Will Greece Have Pheidippides’ Fate?

    For around three decades Greeks got to live the European dream, which combines high living standards with high standards of social welfare. But it seems that this dream is expensive and it’s helping to bankrupt governments, with Greece’s government being the first to go down. In order to keep the dream, Greeks are asked to make endless sacrifices. They got their wages and pensions butchered, excessive taxes levied on them, even cuts in heating and food.  But it looks like it’s a lose-lose situation.  Just like Pheidippides, Greeks do all the work, but in the end, instead of enjoying the results of their efforts, they collapse out of exhaustion.

    Legend has it that when the ancient Athenians crushed the Persians in Marathon in 490 BC, a messenger named Pheidippides ran over 25 miles of bumpy grasslands to announce the victory in Athens. In the end he managed to arrive in Athens and deliver the good news.

    “We have won!” he screamed. But then, five minutes later, exhausted, he dropped dead.

    Contemporary Greeks fear a similar fate. It’s not because they haven’t held up their end of the bargain, enduring a punishing course of austerity measures to fix the country’s disastrous economy. It’s because the austerity measures haven’t worked. The Greek people are exhausted, depressed, and feel that Europe is being mismanaged, and even if Greece does everything right, it doesn’t mean it’s not going to drop dead just like Pheidippides.

    And as they watch politicians and economists lurch from one emergency summit to another, like another Pheidippides who has lost his way, Greeks are answering by taking to the streets with anti-austerity marches almost every day and splashes of graffiti reading “Help,” “No more pain” and ” Stop “saving” us!” on walls across the country.

    No light at the end of the tunnel

    The mood in Athens has shifted from anger at the vicious budget cuts to terror and anxiety: When will there be good news? Will there ever be light at the end of the tunnel?

    For the past two years the “policies” implemented by the IMF and the EU “technocrats” are basically boiling down to changing tax policies every five minutes, panicking everyone, alternating recommendations, and in the end, ditching previous demands to replace them with something even more barbaric.

    Even now, the government shamelessly argues that the measures are needed to restore economic stability and pave the way for Greece’s recovery. It is the same pseudo-socialists, along with the Conservatives, who for years and years spent and spent, but now just cut everything — and the workers are the ones who take the burden.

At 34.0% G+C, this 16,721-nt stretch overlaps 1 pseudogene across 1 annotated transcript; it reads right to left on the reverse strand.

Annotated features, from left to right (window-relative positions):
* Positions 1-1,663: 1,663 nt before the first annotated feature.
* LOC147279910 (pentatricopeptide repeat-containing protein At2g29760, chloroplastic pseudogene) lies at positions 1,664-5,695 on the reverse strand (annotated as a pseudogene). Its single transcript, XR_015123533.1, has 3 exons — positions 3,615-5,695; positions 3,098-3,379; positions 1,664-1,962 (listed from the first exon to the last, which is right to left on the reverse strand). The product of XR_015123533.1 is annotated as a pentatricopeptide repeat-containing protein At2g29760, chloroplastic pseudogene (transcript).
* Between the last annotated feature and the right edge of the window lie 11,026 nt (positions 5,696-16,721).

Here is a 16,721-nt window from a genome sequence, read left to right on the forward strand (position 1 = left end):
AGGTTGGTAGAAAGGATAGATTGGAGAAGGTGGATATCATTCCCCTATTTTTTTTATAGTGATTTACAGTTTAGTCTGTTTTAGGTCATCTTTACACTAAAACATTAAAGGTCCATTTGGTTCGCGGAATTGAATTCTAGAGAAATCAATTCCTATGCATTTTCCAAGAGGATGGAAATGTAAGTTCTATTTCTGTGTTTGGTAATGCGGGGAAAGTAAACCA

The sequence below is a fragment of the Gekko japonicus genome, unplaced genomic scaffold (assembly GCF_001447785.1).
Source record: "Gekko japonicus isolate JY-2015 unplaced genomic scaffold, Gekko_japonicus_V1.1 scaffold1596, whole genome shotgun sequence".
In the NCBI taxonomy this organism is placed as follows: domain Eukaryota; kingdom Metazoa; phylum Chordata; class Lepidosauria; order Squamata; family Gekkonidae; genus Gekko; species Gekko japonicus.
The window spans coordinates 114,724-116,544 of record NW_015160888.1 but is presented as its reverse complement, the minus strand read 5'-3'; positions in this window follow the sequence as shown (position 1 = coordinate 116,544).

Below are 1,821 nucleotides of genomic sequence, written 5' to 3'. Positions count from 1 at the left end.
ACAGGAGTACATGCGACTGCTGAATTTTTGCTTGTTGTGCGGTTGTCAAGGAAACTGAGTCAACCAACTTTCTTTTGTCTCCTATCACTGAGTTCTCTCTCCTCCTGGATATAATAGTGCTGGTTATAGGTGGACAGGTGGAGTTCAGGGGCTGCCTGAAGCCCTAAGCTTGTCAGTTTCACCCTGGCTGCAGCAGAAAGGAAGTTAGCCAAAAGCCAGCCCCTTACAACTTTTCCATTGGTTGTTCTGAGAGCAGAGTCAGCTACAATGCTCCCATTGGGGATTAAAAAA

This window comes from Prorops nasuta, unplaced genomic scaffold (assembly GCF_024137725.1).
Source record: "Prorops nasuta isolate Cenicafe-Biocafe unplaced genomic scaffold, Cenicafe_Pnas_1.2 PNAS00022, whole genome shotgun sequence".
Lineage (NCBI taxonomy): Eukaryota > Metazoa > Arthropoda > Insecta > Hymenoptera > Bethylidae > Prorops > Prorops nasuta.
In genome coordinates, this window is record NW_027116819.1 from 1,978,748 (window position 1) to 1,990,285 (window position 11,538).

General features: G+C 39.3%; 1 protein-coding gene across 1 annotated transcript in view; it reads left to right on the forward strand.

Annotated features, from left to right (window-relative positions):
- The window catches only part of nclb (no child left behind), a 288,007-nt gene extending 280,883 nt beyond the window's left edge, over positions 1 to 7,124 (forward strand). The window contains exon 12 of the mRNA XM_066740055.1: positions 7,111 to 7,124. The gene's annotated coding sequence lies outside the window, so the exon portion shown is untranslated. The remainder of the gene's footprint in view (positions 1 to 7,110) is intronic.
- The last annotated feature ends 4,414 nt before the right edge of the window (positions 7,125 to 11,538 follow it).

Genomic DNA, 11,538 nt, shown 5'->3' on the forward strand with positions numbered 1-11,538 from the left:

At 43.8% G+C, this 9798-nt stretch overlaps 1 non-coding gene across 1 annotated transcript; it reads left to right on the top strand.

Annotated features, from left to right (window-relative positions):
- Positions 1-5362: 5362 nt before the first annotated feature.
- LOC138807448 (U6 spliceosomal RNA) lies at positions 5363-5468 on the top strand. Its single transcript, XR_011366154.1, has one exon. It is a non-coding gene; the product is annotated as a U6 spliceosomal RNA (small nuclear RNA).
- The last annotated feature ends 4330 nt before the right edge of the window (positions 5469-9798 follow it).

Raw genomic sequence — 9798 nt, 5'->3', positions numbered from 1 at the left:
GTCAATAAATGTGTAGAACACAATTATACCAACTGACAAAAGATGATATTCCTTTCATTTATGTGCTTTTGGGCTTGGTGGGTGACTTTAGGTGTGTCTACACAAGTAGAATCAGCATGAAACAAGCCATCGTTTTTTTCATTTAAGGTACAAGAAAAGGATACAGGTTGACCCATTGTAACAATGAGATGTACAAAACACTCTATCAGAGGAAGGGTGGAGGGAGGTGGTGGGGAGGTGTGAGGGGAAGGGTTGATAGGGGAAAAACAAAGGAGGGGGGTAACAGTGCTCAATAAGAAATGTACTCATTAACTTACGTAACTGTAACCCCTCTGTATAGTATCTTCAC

But even with all these brutal measures the facts in Greece are clear: Greeks did achieve a primary budget, but the impact of these measures and the requirement to pay off their creditors are overwhelming, and literally strangle any prospect of economic growth.
    (Sources: LA Times, the Times)


    1. Greece’s cowardly (and overpaid) legislators need to get their act together and take bold action in support of growth, instead of lying back and doing exactly what their German-led creditors demand of them.

      Just as in 1940, when Ioannis Metaxas unified all political factions and led a successful campaign against Mussolini’s surprise invasion of Greece, today’s Greek lawmakers need to take bold initiatives that are fair to all Greeks and offer a light at the end of the tunnel, so that the whole of Greek society can embrace them.

      If they did that, Greeks would roll up their sleeves and get cracking.

      But the lawmakers have been too cowardly to clamp down on tax evasion and corruption; they have been too cowardly to smash the unfair and illegal actions of certain mafia-like trades unions; they have wavered at the first sign of dissent from interest groups such as truck owners, pharmacists, doctors and others; and they have failed to persuade the Greek people that what they propose is for the good of the whole nation.

      Instead, the Greek people feel that the lawmakers are not only cowardly, but lining their own pockets and taking care of their own interests, instead of adopting measures to get Greece back on its feet.

      The prize for a Greek government that could persuade the majority of people and organisations that it is adopting tough measures in their interests that will lead to better times in the future, would be renewed confidence in the Greek economy.

      This in turn would attract trillions of euros and dollars held by Greeks in banks abroad back home.

      The removal of unreasonable red tape would allow investors, especially in the small to medium sized sector, that has always been Greece’s backbone, to come back and get working.

      Greece can get back on its feet.  It can create wealth to pay off its debts and employ its people.

      But Greece’s cowardly lawmakers are getting in the way.

      It’s time they either did their duty or resigned.